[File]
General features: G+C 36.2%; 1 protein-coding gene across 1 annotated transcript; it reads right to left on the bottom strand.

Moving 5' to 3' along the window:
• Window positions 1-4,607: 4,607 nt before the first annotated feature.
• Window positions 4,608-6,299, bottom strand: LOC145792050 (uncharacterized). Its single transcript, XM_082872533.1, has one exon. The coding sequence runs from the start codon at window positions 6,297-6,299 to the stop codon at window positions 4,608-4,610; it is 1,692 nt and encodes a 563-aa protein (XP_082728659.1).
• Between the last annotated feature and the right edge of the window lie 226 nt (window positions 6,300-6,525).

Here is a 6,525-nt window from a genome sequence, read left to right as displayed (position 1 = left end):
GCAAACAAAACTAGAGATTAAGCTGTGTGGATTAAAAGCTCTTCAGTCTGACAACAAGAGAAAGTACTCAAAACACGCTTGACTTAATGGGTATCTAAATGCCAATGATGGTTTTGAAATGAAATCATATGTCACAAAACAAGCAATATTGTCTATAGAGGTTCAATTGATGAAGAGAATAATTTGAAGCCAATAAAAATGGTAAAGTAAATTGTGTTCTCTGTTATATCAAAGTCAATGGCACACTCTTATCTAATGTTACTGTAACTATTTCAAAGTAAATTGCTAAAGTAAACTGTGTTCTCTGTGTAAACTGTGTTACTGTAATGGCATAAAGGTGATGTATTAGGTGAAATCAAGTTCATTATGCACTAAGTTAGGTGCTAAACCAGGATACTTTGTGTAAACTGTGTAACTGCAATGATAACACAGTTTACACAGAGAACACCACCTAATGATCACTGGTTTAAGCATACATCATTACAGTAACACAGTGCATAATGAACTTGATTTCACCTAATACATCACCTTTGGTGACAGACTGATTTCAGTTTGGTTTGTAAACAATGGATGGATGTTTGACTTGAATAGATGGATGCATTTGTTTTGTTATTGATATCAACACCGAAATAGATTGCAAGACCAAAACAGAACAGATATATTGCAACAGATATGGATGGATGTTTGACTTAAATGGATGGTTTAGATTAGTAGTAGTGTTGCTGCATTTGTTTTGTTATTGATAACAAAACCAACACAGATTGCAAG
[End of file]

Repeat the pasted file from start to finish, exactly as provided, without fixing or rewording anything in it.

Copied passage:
General features: G+C 36.2%; 1 protein-coding gene across 1 annotated transcript; it reads right to left on the bottom strand.

Moving 5' to 3' along the window:
• Window positions 1-4,607: 4,607 nt before the first annotated feature.
• Window positions 4,608-6,299, bottom strand: LOC145792050 (uncharacterized). Its single transcript, XM_082872533.1, has one exon. The coding sequence runs from the start codon at window positions 6,297-6,299 to the stop codon at window positions 4,608-4,610; it is 1,692 nt and encodes a 563-aa protein (XP_082728659.1).
• Between the last annotated feature and the right edge of the window lie 226 nt (window positions 6,300-6,525).

Here is a 6,525-nt window from a genome sequence, read left to right as displayed (position 1 = left end):
GCAAACAAAACTAGAGATTAAGCTGTGTGGATTAAAAGCTCTTCAGTCTGACAACAAGAGAAAGTACTCAAAACACGCTTGACTTAATGGGTATCTAAATGCCAATGATGGTTTTGAAATGAAATCATATGTCACAAAACAAGCAATATTGTCTATAGAGGTTCAATTGATGAAGAGAATAATTTGAAGCCAATAAAAATGGTAAAGTAAATTGTGTTCTCTGTTATATCAAAGTCAATGGCACACTCTTATCTAATGTTACTGTAACTATTTCAAAGTAAATTGCTAAAGTAAACTGTGTTCTCTGTGTAAACTGTGTTACTGTAATGGCATAAAGGTGATGTATTAGGTGAAATCAAGTTCATTATGCACTAAGTTAGGTGCTAAACCAGGATACTTTGTGTAAACTGTGTAACTGCAATGATAACACAGTTTACACAGAGAACACCACCTAATGATCACTGGTTTAAGCATACATCATTACAGTAACACAGTGCATAATGAACTTGATTTCACCTAATACATCACCTTTGGTGACAGACTGATTTCAGTTTGGTTTGTAAACAATGGATGGATGTTTGACTTGAATAGATGGATGCATTTGTTTTGTTATTGATATCAACACCGAAATAGATTGCAAGACCAAAACAGAACAGATATATTGCAACAGATATGGATGGATGTTTGACTTAAATGGATGGTTTAGATTAGTAGTAGTGTTGCTGCATTTGTTTTGTTATTGATAACAAAACCAACACAGATTGCAAG